CALEDONIA — Sophia (Sophie) Thacker was named to the President’s Honor Roll at the University of North Georgia (UNG) for achieving a 4.0 grade point average —- commendable. And perhaps more than commendable is the journey toward her career goal. It is turning into an odyssey of challenges and grit.
Thacker wanted to be in the criminal justice field since she was young. First, she wanted to be a police officer; but in high school she set her sights on the FBI.
At only 5 feet 1 inches tall, to look at her, one might not imagine her able to complete FROG Week at the University of North Georgia (UNG). FROG Week is a military orientation program that transitions incoming students from civilian life to the life of a military cadet. It is a grueling week of mental and physical challenges.
She did survive, though, and now she’s a cadet.
During FROG Week, she woke at whatever odd early morning hours leadership pounded on her door. She survived rappelling, carrying a ruck pack in 100-degree temperatures for six miles, running up a mountain, and eating MREs (Meals Ready to Eat).
“It wasn’t the physical part that was hard for me,” Thacker said, “It was the constant screaming [by the leaders].” Even if a task was performed correctly, something was found to criticize.
UNG is one of six or seven senior military colleges in the nation and commissions more than 100 officers into the Army, Army National Guard and Army Reserve each year.
Thacker’s path into the Army began long before FROG Week. It started at River Valley High School and continued as she completed the nexr two years at Tri-Rivers Career Center in the Criminal Justice program. She also took College Credit Plus classes.
She was also active in extracurricular activities, including varsity cheerleading.
“At lunch they would have competitions where the Army guys would come in and try to recruit. They would say, who can do the most sit-ups, push-ups, whatever to win a t-shirt. And here she is in her little cheerleading uniform, and she’d win them all,” her mother Melanie Collins said.
Thacker left high school with five of those t-shirts.
And in addition to cheerleading, she was involved in Skills USA, National Honor Society, National Technical Honor Society, and Women in Science. She also did Jiujitsu at Marion. Jiujitsu is a martial art and combat sport based on ground fighting—and often Thacker’s opponents are law enforcement officers.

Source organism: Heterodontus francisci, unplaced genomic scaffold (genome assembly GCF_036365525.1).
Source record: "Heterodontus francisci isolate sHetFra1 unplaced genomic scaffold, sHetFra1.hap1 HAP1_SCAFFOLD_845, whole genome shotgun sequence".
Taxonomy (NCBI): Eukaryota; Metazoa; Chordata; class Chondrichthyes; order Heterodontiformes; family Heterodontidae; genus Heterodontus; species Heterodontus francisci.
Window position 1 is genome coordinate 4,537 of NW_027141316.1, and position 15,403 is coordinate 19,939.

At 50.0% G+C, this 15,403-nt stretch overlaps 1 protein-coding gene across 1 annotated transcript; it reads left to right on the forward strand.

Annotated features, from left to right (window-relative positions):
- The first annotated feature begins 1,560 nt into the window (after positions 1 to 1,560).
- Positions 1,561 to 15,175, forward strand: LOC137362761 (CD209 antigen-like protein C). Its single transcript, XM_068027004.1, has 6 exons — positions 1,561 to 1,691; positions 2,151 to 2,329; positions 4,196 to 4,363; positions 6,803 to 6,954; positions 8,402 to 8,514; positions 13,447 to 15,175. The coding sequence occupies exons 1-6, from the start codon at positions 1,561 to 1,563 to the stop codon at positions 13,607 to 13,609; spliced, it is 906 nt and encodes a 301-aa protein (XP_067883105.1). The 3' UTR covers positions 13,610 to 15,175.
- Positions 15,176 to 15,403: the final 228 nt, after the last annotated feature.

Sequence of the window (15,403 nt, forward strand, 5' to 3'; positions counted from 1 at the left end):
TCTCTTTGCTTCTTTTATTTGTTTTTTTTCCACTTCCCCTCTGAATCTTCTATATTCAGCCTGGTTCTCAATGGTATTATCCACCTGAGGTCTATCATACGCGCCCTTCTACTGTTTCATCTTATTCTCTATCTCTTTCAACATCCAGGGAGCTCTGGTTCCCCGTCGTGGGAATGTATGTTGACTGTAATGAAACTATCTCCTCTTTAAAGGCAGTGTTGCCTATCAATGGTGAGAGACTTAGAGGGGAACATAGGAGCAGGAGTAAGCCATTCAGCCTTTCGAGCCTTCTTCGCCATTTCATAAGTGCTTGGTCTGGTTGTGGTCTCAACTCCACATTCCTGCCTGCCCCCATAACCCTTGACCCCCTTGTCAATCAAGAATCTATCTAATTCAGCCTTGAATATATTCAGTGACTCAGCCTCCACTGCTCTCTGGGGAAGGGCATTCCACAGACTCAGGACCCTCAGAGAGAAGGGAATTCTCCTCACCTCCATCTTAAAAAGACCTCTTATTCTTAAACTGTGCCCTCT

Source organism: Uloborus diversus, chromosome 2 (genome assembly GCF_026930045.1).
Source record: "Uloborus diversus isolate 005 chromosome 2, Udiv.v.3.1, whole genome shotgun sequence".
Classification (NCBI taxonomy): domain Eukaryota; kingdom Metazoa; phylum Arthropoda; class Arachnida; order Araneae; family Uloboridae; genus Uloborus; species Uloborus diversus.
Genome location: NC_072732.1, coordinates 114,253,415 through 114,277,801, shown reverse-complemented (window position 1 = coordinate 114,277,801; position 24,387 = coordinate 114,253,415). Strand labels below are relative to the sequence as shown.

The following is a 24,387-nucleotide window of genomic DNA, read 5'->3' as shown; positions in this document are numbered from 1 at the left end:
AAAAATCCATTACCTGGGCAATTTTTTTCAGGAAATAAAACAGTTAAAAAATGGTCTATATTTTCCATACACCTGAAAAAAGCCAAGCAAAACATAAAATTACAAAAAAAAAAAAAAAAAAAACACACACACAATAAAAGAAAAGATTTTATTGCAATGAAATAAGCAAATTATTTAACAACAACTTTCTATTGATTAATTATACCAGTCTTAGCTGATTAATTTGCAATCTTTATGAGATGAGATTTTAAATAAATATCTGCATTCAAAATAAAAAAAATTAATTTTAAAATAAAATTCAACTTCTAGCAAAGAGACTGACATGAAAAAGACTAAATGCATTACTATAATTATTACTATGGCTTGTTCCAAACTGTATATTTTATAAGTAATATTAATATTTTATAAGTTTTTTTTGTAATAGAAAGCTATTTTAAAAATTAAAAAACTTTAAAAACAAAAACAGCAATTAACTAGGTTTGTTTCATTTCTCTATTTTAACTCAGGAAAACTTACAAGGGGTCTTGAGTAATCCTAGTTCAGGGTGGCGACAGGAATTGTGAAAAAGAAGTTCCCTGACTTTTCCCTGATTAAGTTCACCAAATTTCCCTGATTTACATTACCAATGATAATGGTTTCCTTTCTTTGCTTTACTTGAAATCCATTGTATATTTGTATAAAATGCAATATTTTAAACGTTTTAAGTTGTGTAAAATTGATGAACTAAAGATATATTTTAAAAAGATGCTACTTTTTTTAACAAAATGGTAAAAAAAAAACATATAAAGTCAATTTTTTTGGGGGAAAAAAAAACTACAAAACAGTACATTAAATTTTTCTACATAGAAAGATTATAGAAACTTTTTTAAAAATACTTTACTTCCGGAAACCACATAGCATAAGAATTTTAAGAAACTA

“She took the ASVAB [Armed Services Vocational Aptitude Battery] and she scored extremely high. The highest score you can get is a 99 and she got a 97. As soon as she did that, and the scores came out, every college that you can think of in the United States was calling to try to recruit her for their ROTC,” Collins said.
Thacker considered West Point, but West Point didn’t offer a criminal justice degree, so she eventually choose UNG.
At her 2021 high school graduation, Thacker wore three tassels on her cap. She also wore honors cords and medals that she said clanked together when she walked. She graduated in the top 1.2% of her class at Tri-Rivers and the top 7% at River Valley. She received a $140,655 academic scholarship from “Uncle Sam,” courtesy of the United States Army, that will pay for her college tuition at UNG.
She also received a scholarship from the college for her room and board.
“I did all of my classes at Marion Tech, so by the time I graduated, I almost had an associates degree,” Thacker said. “Now I’m a double major because I’m about to finish that major [as only a freshman at UNG].”
Her other major is psychology. She said when dealing with people, it’s helpful to understand them; and “psychology goes hand in hand with her career path.”
“I like the campus,” she said. “It’s very nice. It’s a fairly small campus. All of my classes are under 20 people. I like having a more personalized class. And all of my honors classes are two or three people.”
In August she will contract with the Army. Contracted students enter the Army as an officer, a second lieutenant,upon graduation.
Thacker joined a sorority on campus and the military police, a move that is calculated to help prepare her for the FBI. She also works in catering at the college. Currently home for the summer, she is working at TJ Maxx and she just paid cash for a car.
When she graduates in 2025, she will have a degrees in criminal justice with a forensic concentration, a degree in psychology and a minor in sociology. She will also be a certified police officer.
And if her sights are still set on it, next stop is the FBI.
Dahlongea is the town UNG is located at. Thacker